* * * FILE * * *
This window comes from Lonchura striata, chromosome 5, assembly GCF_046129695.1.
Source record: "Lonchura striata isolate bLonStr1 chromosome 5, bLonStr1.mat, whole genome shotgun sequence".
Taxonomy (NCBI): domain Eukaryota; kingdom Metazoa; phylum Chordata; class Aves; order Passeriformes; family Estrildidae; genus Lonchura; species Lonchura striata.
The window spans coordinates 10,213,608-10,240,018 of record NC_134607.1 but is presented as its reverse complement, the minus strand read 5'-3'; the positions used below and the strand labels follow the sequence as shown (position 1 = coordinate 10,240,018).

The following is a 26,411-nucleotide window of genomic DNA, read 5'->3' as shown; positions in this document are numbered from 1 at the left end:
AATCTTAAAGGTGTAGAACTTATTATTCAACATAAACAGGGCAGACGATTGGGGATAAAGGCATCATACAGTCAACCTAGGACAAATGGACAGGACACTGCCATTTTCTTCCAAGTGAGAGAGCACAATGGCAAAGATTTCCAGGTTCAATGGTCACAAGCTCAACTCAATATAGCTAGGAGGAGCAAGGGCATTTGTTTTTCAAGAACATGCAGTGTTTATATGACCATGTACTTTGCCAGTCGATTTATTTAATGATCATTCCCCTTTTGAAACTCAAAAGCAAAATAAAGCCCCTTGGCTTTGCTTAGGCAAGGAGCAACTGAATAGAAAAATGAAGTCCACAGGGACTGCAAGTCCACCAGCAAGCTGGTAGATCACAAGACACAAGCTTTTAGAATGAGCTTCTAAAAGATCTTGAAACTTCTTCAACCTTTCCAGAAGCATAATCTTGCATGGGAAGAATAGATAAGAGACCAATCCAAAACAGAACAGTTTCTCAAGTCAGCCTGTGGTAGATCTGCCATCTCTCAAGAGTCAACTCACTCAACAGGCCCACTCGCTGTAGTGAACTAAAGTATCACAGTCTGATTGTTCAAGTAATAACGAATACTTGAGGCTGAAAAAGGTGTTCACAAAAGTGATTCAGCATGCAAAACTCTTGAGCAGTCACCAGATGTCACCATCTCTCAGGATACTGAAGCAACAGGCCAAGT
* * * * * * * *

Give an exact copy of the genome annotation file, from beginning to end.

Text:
This window comes from Lonchura striata, chromosome 5, assembly GCF_046129695.1.
Source record: "Lonchura striata isolate bLonStr1 chromosome 5, bLonStr1.mat, whole genome shotgun sequence".
Taxonomy (NCBI): domain Eukaryota; kingdom Metazoa; phylum Chordata; class Aves; order Passeriformes; family Estrildidae; genus Lonchura; species Lonchura striata.
The window spans coordinates 10,213,608-10,240,018 of record NC_134607.1 but is presented as its reverse complement, the minus strand read 5'-3'; the positions used below and the strand labels follow the sequence as shown (position 1 = coordinate 10,240,018).

The following is a 26,411-nucleotide window of genomic DNA, read 5'->3' as shown; positions in this document are numbered from 1 at the left end:
AATCTTAAAGGTGTAGAACTTATTATTCAACATAAACAGGGCAGACGATTGGGGATAAAGGCATCATACAGTCAACCTAGGACAAATGGACAGGACACTGCCATTTTCTTCCAAGTGAGAGAGCACAATGGCAAAGATTTCCAGGTTCAATGGTCACAAGCTCAACTCAATATAGCTAGGAGGAGCAAGGGCATTTGTTTTTCAAGAACATGCAGTGTTTATATGACCATGTACTTTGCCAGTCGATTTATTTAATGATCATTCCCCTTTTGAAACTCAAAAGCAAAATAAAGCCCCTTGGCTTTGCTTAGGCAAGGAGCAACTGAATAGAAAAATGAAGTCCACAGGGACTGCAAGTCCACCAGCAAGCTGGTAGATCACAAGACACAAGCTTTTAGAATGAGCTTCTAAAAGATCTTGAAACTTCTTCAACCTTTCCAGAAGCATAATCTTGCATGGGAAGAATAGATAAGAGACCAATCCAAAACAGAACAGTTTCTCAAGTCAGCCTGTGGTAGATCTGCCATCTCTCAAGAGTCAACTCACTCAACAGGCCCACTCGCTGTAGTGAACTAAAGTATCACAGTCTGATTGTTCAAGTAATAACGAATACTTGAGGCTGAAAAAGGTGTTCACAAAAGTGATTCAGCATGCAAAACTCTTGAGCAGTCACCAGATGTCACCATCTCTCAGGATACTGAAGCAACAGGCCAAGT